The Clintons and the Gates are looking out for the ladies. Announcing a joint partnership between their respective family foundations, the philanthropic giants laid out a plan on Thursday to help ensure the participation of women and girls around the world.
As part of the Bill, Hillary & Chelsea Clinton Foundation's No Ceilings initiative, announced by Hillary Clinton late last year (opens in new tab), the foundations will work with leading technology companies to collect and analyze data to measure the progress and identify gaps that remain in the 20 years since the United Nations Fourth World Conference on Women in Beijing. At that conference in 1995, then First Lady Clinton famously declared, "If there is one message that echoes forth from this conference, let it be that human rights are women's rights and women's rights are human rights, once and for all."
According to the Clinton Foundation (opens in new tab), women are the world's most underserved and undervalued resource, currently making up 70 percent of the world's poor and earning only 10 percent of its income. Thus ensuring the full participation of women and girls in social and economic life around the world is critical to global progress, development and security. "If we empower women, they're going to lift their children up, their families up. And their daughters will continue the cycle," said the Gates Foundation's Melinda Gates.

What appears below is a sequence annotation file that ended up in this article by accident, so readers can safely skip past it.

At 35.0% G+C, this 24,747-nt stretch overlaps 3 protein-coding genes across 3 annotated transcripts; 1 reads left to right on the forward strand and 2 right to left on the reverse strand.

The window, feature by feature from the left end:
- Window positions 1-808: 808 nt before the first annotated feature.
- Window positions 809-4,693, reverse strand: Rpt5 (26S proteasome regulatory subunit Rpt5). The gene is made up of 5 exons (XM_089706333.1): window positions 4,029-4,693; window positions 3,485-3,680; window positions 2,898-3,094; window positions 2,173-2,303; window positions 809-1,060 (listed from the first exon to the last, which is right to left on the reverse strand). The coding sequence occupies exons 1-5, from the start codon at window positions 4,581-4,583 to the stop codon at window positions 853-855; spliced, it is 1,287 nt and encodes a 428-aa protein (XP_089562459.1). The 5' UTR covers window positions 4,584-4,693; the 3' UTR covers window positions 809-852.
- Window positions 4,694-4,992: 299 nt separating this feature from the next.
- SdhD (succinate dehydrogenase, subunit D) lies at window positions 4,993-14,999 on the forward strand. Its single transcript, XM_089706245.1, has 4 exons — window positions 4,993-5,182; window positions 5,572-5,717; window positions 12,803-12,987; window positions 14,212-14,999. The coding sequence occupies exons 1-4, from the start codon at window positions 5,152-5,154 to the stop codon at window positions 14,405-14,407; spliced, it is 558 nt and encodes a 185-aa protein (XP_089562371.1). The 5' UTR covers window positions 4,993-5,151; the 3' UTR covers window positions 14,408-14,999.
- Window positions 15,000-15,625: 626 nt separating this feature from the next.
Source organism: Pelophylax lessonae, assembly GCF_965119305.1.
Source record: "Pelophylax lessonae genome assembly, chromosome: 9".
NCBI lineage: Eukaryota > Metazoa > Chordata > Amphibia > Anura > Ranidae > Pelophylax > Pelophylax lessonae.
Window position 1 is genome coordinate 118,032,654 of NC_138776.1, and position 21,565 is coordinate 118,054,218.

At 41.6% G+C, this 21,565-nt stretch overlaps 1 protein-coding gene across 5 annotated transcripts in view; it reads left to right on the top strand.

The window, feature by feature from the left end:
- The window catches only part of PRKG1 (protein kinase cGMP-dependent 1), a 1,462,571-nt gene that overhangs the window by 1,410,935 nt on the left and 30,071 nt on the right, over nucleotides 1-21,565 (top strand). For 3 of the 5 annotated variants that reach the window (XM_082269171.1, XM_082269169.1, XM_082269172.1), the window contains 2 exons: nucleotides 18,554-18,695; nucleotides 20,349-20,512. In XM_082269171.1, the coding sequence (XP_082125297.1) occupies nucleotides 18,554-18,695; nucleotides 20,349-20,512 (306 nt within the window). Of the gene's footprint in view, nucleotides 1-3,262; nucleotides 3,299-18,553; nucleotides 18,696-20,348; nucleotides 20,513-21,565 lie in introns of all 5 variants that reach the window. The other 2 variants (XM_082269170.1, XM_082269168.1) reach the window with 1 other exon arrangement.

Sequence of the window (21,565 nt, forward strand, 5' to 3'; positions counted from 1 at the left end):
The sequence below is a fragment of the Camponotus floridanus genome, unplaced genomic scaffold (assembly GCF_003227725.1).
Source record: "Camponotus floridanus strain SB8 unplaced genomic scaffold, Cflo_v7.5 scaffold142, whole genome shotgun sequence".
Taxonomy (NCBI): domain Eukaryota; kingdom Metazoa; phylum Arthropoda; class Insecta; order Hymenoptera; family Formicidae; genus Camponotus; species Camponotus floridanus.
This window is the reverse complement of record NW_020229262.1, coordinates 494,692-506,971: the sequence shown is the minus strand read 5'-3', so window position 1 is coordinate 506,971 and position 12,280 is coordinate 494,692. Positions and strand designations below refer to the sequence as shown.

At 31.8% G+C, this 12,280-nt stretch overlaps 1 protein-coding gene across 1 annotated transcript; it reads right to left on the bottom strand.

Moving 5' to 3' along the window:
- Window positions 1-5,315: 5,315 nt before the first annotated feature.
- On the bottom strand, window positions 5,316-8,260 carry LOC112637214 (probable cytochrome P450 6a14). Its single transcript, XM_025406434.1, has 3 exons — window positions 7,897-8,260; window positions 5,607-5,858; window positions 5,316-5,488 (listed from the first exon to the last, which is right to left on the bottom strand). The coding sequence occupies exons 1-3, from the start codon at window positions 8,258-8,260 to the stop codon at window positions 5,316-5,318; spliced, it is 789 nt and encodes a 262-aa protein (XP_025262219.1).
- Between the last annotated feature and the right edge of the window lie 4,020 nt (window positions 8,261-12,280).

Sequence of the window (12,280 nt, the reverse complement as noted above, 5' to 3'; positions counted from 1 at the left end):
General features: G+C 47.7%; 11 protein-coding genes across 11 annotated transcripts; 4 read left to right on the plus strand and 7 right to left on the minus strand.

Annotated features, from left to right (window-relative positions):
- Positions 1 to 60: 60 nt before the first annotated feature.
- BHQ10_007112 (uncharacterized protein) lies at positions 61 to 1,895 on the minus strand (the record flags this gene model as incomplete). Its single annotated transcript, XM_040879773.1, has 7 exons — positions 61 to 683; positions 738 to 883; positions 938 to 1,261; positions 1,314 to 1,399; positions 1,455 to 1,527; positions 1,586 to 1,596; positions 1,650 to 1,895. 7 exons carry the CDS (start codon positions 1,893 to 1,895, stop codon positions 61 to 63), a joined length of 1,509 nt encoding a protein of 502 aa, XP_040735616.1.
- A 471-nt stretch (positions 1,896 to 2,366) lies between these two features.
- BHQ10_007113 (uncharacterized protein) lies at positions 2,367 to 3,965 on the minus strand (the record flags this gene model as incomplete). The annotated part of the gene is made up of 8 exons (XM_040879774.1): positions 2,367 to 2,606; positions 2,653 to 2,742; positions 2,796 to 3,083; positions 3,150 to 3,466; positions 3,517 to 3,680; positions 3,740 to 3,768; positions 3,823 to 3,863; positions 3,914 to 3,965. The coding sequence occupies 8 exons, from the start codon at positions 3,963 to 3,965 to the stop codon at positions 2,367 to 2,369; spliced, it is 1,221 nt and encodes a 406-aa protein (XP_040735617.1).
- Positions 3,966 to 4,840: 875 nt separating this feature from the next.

At an event Thursday morning at New York University, moderator Chelsea Clinton said, "Investing in women and girls isn't just the right thing to do, it's the smart thing to do." Her mother, who participated in an on stage discussion with Melinda Gates, pointed out that the world can't work without women. "Pick any country, any continent," she said, "If women in the informal economy stopped working … the economy would collapse. We should value the work women do and start opening doors to women into the formal economy."
For more on the initiative, visit: clintonfoundation.org (opens in new tab).
Kayla Webley Adler is the Deputy Editor of ELLE magazine. She edits cover stories, profiles, and narrative features on politics, culture, crime, and social trends. Previously, she worked as the Features Director at Marie Claire magazine and as a Staff Writer at TIME magazine.
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